Social control.pptx (2 downloads)
Social control can be defined as everything that sets limits in social life.
Our environment controls our acts through norms and sanctions. Norms are rules and expectations others have to each other.
A distinction is made between primary and secondary control.
Primary control - Our family and friends control us.
Secondary Control - Norm breaker meets the controller. Example is the police.
Schafft writes that we have a socioeconomic status based on income and education level (Schafft, 2007, s181).
Our status is based on diffrent type of capital:
Economical - How much money you have
Cultural - Education from school
Symbolic - Recognition and prestige
The socioeconomic status divides people into different classes.
In the 1980s production was a symbol of capital, but today consumption is the main symbol.
"UNGforsks's" survey among young people showed that there was no correlation between economic capital and crime. Schafft shows that it is not necessarily better to grow up with rich parents who do not care versus poor parents who care (Schafft, 2007, s185).
Those with low socioeconomic status are overrepresented in prisons (Schafft, 2007, s183). This is due to:
Offense type - Those with high socioeconomic status commit other offenses than people with low status
Control - The offenses are controlled in a different way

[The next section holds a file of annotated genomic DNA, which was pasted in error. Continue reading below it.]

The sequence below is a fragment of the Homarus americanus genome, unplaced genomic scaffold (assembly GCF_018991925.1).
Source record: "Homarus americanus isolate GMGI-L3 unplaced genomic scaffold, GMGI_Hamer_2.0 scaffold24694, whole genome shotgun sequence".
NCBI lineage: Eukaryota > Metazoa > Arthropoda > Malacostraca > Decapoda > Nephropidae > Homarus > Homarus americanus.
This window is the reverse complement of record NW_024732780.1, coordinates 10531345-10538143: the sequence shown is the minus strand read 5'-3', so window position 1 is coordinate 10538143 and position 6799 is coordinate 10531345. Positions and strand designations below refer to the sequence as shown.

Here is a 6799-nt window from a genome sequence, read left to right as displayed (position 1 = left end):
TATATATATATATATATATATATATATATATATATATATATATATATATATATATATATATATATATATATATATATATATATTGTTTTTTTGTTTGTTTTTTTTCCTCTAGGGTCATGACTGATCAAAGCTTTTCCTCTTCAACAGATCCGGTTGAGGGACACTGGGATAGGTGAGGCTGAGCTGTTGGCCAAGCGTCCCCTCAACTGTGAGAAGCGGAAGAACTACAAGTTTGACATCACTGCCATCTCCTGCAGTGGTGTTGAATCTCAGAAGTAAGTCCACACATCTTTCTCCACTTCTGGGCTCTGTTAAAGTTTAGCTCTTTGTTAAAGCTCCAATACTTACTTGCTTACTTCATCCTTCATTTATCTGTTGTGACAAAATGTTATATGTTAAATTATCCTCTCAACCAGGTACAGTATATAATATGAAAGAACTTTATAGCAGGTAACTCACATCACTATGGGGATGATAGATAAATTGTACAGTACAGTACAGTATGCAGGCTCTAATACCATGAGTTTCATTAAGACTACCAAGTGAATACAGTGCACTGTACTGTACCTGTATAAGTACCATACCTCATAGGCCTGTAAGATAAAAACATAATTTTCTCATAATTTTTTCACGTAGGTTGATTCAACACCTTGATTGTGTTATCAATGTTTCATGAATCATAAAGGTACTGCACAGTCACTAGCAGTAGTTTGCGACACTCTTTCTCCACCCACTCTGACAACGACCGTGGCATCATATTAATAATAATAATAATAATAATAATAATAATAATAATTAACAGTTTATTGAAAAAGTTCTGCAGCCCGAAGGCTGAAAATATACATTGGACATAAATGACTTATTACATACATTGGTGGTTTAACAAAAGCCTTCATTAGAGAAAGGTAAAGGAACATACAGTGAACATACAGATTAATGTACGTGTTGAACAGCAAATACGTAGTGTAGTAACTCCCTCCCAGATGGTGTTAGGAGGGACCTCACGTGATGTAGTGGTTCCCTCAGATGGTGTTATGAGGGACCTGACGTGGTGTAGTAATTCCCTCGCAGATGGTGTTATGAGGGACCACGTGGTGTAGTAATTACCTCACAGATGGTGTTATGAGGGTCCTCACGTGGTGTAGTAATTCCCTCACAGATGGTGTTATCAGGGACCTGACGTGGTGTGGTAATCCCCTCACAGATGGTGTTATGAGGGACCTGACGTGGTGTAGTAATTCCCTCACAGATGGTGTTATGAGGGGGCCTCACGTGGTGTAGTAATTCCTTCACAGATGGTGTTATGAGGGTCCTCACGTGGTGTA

Statistics - Offenses are subject to special legislation and are not registered in the crime statistics
This is supported by Paul Larsson's figure that explains that there are more prisoners with low status, than high status:
Low social class
|High social class|
We are all law-abiding because we have something to lose. We are integrated into society. We have jobs and children. The costs of beeing a criminal
is to big for the normal person.
The social control is great.
On the other hand, there are some who are frozen out of society. They have nothing to lose, so they become criminals.
Schafft writes that we have social selection mechanisms that are discriminatory (Schafft, 2007, s185).
An offense must
1) be an act,
2) there is a legal provision that defines the act as illegal and
3) There must be enforcement where it is established that the act is governed by law.
If we divide the offense we see that the act can be:
Deviation - normal
Offense - deviation
Punished strict - mild
Schafft, A. (2007). Kriminalitet, sosial bakgrunn og kontroll. I L. Finstad & C. Høigård (Red.), Kriminologi (s. 116-129). Oslo: Pax.